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28th Jan 2022

Criminal dumping poses test for EU's electronic waste

  • It is estimated the EU exports around 400,000 tonnes of undocumented electrical waste every year (Photo: Vibek Raj Maurya)

EU member states risk missing new 'e-waste' targets as they face challenges to comply both with existing rules and to fight criminal activities such as illegal dumping, a new report of the European Court of Auditors published on Thursday (20 May) revealed.

Discarded electrical and electronic tools, household appliances and even large equipment such as solar panels often contain complex combinations of highly toxic substances, which can cause damage to people and the environment if they are not disposed of properly.

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The EU has some of the highest electronic waste per capita.

However, the bloc's average collection rate of electrical waste is less than half the weight of electronic products placed on the market, according to Eurostat.

"The collection and recovery of e-waste in the EU has improved over time, and the EU currently recycles about 80 percent of the e-waste it collects," said Joëlle Elvinger, the auditor responsible for this review.

"However, the collection, recycling and reuse of e-waste are not equally effective in all member states, and…we observed some challenges in the way the EU deals with the mismanagement of e-waste, illegal shipments and other criminal activities," she added.

Since 2019, EU rules establish a minimum collection rate of 65 percent of all electronic waste placed on the market in the preceding three years, or 85 percent of the e-waste generated in a specific EU country.

However, data available for 2017 and 2018 reveal that only a few member states achieve a collection rate of 65 percent in those years, EU auditors say.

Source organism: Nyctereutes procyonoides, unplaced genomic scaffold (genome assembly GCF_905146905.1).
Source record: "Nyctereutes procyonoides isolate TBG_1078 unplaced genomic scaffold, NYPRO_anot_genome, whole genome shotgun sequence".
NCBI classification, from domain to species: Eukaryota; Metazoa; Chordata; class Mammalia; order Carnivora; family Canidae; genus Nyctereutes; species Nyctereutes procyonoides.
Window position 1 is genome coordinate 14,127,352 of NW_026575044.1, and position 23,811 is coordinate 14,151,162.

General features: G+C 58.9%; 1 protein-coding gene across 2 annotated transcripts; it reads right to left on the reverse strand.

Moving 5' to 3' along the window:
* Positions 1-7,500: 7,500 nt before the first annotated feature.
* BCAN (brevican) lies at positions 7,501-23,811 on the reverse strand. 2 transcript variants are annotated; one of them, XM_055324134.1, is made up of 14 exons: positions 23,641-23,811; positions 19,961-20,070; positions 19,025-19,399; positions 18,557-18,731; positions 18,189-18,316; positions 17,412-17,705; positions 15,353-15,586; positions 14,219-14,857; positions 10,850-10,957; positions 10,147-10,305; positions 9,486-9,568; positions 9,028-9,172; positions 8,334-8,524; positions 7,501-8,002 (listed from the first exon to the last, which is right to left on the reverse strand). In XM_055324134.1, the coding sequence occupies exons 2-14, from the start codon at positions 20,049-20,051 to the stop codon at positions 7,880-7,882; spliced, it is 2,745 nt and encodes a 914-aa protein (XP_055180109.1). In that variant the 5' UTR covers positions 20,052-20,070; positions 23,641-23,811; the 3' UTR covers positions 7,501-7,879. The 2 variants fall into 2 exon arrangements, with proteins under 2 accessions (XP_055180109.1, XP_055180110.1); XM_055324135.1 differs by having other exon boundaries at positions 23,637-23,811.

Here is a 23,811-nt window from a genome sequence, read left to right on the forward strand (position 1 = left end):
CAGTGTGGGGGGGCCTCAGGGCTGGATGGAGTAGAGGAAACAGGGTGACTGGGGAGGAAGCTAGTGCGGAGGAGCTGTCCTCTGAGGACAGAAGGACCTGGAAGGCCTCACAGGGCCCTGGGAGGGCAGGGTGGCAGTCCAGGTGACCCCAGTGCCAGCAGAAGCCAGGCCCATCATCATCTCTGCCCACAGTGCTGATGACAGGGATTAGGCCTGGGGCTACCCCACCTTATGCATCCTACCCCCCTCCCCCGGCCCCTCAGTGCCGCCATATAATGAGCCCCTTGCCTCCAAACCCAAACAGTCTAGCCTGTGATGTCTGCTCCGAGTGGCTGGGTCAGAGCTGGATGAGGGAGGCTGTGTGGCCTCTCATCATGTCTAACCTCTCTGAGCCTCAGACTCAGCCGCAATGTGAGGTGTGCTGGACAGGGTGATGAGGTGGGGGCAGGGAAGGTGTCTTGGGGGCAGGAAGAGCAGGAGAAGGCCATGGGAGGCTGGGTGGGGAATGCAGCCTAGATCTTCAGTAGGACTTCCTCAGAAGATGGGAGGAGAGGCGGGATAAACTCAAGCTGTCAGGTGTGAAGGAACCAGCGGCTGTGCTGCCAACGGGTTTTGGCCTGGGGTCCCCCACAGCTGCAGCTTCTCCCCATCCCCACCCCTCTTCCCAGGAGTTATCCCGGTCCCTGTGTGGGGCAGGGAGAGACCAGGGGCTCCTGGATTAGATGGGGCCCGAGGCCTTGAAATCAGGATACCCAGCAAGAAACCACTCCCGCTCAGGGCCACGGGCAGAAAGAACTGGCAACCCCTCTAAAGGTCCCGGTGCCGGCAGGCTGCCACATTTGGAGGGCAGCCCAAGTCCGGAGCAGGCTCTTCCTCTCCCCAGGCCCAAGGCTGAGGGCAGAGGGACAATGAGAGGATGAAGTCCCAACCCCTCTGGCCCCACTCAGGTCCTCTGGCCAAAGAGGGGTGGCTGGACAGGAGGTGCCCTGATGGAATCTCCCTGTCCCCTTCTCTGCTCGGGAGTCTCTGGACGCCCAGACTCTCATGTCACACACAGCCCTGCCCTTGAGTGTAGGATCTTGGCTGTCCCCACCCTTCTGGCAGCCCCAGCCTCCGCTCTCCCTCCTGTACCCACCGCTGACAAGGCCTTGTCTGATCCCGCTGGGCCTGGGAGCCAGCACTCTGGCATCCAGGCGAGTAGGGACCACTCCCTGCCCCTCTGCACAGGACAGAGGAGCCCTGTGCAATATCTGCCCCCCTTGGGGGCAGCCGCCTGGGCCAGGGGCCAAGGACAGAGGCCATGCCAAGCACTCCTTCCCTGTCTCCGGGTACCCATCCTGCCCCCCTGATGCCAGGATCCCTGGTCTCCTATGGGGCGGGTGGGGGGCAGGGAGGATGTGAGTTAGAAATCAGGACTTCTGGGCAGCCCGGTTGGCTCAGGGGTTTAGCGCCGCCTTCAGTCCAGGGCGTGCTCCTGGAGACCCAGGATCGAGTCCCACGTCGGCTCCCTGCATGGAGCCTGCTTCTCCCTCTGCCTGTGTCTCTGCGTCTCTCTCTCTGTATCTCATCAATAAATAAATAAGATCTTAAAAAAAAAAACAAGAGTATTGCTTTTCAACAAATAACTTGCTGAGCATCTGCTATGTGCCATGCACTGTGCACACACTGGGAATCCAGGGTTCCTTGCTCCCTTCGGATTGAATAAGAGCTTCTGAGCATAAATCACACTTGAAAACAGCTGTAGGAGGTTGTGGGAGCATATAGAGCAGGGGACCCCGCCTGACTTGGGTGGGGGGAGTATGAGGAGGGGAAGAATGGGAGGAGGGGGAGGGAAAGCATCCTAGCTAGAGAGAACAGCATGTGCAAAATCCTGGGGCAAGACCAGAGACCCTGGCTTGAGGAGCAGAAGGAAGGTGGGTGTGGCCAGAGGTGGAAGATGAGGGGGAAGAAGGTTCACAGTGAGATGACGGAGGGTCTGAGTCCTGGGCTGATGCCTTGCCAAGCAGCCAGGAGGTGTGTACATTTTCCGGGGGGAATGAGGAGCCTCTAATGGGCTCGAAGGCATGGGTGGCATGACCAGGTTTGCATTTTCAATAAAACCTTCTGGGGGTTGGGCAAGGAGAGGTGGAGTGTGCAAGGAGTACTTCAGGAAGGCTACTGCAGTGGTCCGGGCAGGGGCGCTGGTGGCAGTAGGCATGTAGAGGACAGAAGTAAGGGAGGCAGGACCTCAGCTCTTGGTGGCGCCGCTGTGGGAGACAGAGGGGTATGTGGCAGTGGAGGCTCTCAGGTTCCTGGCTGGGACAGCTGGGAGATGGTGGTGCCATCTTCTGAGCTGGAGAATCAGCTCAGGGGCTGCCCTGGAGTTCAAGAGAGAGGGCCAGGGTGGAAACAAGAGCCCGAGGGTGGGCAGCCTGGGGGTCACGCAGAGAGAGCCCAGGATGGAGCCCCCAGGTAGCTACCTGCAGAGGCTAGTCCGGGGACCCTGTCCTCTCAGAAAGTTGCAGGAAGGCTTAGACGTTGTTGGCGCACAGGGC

Meanwhile, a separate study shows that only Bulgaria and Croatia would reach this goal in 2019, and no member state would achieve the alternative 85 percent target - mainly because e-waste tends to be mixed in with scrap metal.

In its action plan on a circular economy, presented last year, the EU executive said electronic equipment requires better product design, and circularity, in its production processes. A "Circular Electronics Initiative" is planned for the last quarter of 2021.

Over the years, the European Commission has launched 28 infringement procedures against member states for breaching EU e-waste rules. Three cases against Austria, Czech Republic and Sweden remain open.

Secret GPS tracking reveals ultimate destinations

Meanwhile, the illegal shipment of toxic electronics to developing countries is still one of the main challenges for member states when collecting and recovering e-waste.

The Countering WEEE Illegal Trade project, a body that provides recommendations to support the EU Commission in countering illegal trade of e-waste in and from Europe, estimated in 2015 that the EU exports about 400,000 tonnes of undocumented electrical waste every year.

This figure only represents 10.5 percent of the electronics properly collected in the then 28 member states in 2015.

Both EU and international law forbid exporting hazardous electronics from EU member states to countries that are not members of the OCDC.

However, an experiment conducted by the US-based NGO Basel Action Network (BAN) revealed the destination of e-waste when leaving Europe.

In 2017, BAN deployed 314 pieces of electronic equipment secretly equipped with GPS trackers in waste collection points in 10 EU countries.

Out of the 314 tracked units, 303 remained in the EU, while 11 ended up in seven different non-OECD countries - namely Ghana, Hong Kong, Nigeria, Pakistan, Tanzania, Thailand, and Ukraine.

During the period 2013-2015, EU member states (then including the UK) reported some 2,800 illegal shipments of waste, including electronics, according to the EU Commission.

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